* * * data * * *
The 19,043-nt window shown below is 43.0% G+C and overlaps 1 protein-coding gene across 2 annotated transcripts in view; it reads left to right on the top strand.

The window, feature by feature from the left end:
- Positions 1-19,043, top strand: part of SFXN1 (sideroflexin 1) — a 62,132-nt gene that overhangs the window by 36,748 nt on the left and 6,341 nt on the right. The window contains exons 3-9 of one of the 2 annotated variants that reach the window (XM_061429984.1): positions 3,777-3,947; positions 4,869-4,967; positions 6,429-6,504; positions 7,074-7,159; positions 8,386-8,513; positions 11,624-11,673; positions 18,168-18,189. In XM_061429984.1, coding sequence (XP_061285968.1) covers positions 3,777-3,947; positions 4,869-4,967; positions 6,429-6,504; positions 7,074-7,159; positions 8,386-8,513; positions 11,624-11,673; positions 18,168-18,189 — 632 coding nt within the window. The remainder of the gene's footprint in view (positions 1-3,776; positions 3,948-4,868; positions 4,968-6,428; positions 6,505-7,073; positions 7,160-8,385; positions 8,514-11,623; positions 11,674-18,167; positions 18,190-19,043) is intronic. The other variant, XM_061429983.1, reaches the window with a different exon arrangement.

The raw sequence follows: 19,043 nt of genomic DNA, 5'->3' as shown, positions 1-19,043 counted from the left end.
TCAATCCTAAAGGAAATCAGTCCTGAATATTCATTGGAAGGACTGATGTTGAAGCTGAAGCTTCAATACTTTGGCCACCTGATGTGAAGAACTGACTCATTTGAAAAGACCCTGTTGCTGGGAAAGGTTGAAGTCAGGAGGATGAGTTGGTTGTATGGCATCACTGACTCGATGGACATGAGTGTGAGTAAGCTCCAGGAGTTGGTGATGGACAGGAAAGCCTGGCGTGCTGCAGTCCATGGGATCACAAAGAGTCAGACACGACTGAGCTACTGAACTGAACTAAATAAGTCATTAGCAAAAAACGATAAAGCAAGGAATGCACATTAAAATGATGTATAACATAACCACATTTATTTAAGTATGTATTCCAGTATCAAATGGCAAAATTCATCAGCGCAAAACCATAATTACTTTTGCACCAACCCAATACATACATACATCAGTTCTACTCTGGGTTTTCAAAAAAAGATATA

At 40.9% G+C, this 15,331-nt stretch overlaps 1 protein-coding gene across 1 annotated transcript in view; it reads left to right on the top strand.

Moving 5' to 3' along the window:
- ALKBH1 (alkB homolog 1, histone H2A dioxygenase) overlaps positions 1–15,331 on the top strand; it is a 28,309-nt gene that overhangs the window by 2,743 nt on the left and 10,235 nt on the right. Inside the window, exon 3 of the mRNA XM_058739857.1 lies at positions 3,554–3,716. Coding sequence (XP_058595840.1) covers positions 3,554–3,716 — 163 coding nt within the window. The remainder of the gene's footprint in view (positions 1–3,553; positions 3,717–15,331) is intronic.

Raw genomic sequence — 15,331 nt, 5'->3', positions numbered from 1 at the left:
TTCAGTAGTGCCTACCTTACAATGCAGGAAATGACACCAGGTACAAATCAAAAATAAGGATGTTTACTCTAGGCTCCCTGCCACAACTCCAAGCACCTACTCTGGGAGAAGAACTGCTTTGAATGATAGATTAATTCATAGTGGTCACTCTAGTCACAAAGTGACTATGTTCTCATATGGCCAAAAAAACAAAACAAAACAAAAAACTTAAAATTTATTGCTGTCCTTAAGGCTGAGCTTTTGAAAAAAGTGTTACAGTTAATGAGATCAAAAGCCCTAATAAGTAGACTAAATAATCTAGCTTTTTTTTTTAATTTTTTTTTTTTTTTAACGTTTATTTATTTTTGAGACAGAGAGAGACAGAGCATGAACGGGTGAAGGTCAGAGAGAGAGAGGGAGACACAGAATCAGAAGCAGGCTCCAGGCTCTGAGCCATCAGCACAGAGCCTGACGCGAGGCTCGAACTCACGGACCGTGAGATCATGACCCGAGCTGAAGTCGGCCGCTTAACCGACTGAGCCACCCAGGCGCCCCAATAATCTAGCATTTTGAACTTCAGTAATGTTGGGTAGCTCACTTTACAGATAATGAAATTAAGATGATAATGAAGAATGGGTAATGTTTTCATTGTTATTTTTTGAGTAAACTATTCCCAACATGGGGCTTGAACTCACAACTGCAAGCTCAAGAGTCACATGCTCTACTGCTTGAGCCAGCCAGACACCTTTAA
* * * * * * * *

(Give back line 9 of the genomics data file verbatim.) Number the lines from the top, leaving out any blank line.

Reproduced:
Raw genomic sequence — 15,331 nt, 5'->3', positions numbered from 1 at the left: